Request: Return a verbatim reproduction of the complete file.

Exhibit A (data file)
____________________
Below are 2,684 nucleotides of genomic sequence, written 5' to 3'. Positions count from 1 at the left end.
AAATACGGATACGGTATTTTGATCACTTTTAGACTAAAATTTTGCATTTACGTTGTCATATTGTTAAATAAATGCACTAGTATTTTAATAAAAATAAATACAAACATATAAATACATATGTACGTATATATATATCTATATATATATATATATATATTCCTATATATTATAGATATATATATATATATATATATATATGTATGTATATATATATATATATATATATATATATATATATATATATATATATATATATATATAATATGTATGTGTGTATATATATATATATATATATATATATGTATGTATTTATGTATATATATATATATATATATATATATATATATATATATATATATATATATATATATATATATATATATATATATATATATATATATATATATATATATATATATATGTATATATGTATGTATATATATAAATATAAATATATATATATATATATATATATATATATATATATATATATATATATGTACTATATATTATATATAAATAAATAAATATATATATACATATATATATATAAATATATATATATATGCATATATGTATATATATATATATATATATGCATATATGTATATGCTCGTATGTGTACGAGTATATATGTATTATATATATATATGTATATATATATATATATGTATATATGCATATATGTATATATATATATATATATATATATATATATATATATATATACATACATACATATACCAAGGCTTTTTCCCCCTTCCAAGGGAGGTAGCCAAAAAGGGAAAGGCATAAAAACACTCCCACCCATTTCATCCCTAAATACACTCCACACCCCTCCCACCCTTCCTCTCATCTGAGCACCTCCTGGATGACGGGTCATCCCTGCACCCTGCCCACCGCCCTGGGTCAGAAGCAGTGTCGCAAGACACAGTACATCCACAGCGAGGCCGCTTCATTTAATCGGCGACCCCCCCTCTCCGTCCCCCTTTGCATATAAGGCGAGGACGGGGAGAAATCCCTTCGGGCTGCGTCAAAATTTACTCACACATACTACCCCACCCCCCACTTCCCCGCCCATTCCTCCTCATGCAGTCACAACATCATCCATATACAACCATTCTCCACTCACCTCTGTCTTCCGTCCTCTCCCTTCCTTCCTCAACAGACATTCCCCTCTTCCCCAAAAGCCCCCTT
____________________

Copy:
Below are 2,684 nucleotides of genomic sequence, written 5' to 3'. Positions count from 1 at the left end.
AAATACGGATACGGTATTTTGATCACTTTTAGACTAAAATTTTGCATTTACGTTGTCATATTGTTAAATAAATGCACTAGTATTTTAATAAAAATAAATACAAACATATAAATACATATGTACGTATATATATATCTATATATATATATATATATATTCCTATATATTATAGATATATATATATATATATATATATATGTATGTATATATATATATATATATATATATATATATATATATATATATATATATATATATATAATATGTATGTGTGTATATATATATATATATATATATATATGTATGTATTTATGTATATATATATATATATATATATATATATATATATATATATATATATATATATATATATATATATATATATATATATATATATATATATATATATATATATATATATGTATATATGTATGTATATATATAAATATAAATATATATATATATATATATATATATATATATATATATATATATATATGTACTATATATTATATATAAATAAATAAATATATATATACATATATATATATAAATATATATATATATGCATATATGTATATATATATATATATATATGCATATATGTATATGCTCGTATGTGTACGAGTATATATGTATTATATATATATATGTATATATATATATATATGTATATATGCATATATGTATATATATATATATATATATATATATATATATATATATATACATACATACATATACCAAGGCTTTTTCCCCCTTCCAAGGGAGGTAGCCAAAAAGGGAAAGGCATAAAAACACTCCCACCCATTTCATCCCTAAATACACTCCACACCCCTCCCACCCTTCCTCTCATCTGAGCACCTCCTGGATGACGGGTCATCCCTGCACCCTGCCCACCGCCCTGGGTCAGAAGCAGTGTCGCAAGACACAGTACATCCACAGCGAGGCCGCTTCATTTAATCGGCGACCCCCCCTCTCCGTCCCCCTTTGCATATAAGGCGAGGACGGGGAGAAATCCCTTCGGGCTGCGTCAAAATTTACTCACACATACTACCCCACCCCCCACTTCCCCGCCCATTCCTCCTCATGCAGTCACAACATCATCCATATACAACCATTCTCCACTCACCTCTGTCTTCCGTCCTCTCCCTTCCTTCCTCAACAGACATTCCCCTCTTCCCCAAAAGCCCCCTT